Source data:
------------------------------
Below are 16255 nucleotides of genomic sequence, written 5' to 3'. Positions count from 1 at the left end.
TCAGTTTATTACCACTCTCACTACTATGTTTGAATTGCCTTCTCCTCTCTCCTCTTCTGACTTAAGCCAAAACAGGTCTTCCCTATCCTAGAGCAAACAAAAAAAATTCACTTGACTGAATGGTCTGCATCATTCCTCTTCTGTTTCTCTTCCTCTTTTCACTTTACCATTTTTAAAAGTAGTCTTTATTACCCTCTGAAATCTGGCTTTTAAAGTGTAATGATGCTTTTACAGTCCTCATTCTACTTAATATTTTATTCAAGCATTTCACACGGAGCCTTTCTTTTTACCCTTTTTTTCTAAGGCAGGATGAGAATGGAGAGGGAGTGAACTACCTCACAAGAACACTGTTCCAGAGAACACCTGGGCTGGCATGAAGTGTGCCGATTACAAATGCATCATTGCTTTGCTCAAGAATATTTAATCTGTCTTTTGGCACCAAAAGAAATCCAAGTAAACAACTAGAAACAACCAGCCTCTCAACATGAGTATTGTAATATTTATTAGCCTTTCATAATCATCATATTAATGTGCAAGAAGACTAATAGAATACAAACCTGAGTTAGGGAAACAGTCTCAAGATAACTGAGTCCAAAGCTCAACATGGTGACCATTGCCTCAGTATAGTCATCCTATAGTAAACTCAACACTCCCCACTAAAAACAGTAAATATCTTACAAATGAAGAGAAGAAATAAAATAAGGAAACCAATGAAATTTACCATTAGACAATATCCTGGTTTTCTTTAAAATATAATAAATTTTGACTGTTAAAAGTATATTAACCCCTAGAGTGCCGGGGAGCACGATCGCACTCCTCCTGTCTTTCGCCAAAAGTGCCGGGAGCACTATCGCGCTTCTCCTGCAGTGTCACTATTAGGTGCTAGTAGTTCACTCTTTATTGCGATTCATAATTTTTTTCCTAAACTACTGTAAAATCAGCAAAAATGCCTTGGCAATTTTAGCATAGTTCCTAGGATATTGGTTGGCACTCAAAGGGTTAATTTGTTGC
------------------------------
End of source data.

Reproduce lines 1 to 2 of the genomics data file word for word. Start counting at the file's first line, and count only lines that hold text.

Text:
Below are 16255 nucleotides of genomic sequence, written 5' to 3'. Positions count from 1 at the left end.
TCAGTTTATTACCACTCTCACTACTATGTTTGAATTGCCTTCTCCTCTCTCCTCTTCTGACTTAAGCCAAAACAGGTCTTCCCTATCCTAGAGCAAACAAAAAAAATTCACTTGACTGAATGGTCTGCATCATTCCTCTTCTGTTTCTCTTCCTCTTTTCACTTTACCATTTTTAAAAGTAGTCTTTATTACCCTCTGAAATCTGGCTTTTAAAGTGTAATGATGCTTTTACAGTCCTCATTCTACTTAATATTTTATTCAAGCATTTCACACGGAGCCTTTCTTTTTACCCTTTTTTTCTAAGGCAGGATGAGAATGGAGAGGGAGTGAACTACCTCACAAGAACACTGTTCCAGAGAACACCTGGGCTGGCATGAAGTGTGCCGATTACAAATGCATCATTGCTTTGCTCAAGAATATTTAATCTGTCTTTTGGCACCAAAAGAAATCCAAGTAAACAACTAGAAACAACCAGCCTCTCAACATGAGTATTGTAATATTTATTAGCCTTTCATAATCATCATATTAATGTGCAAGAAGACTAATAGAATACAAACCTGAGTTAGGGAAACAGTCTCAAGATAACTGAGTCCAAAGCTCAACATGGTGACCATTGCCTCAGTATAGTCATCCTATAGTAAACTCAACACTCCCCACTAAAAACAGTAAATATCTTACAAATGAAGAGAAGAAATAAAATAAGGAAACCAATGAAATTTACCATTAGACAATATCCTGGTTTTCTTTAAAATATAATAAATTTTGACTGTTAAAAGTATATTAACCCCTAGAGTGCCGGGGAGCACGATCGCACTCCTCCTGTCTTTCGCCAAAAGTGCCGGGAGCACTATCGCGCTTCTCCTGCAGTGTCACTATTAGGTGCTAGTAGTTCACTCTTTATTGCGATTCATAATTTTTTTCCTAAACTACTGTAAAATCAGCAAAAATGCCTTGGCAATTTTAGCATAGTTCCTAGGATATTGGTTGGCACTCAAAGGGTTAATTTGTTGC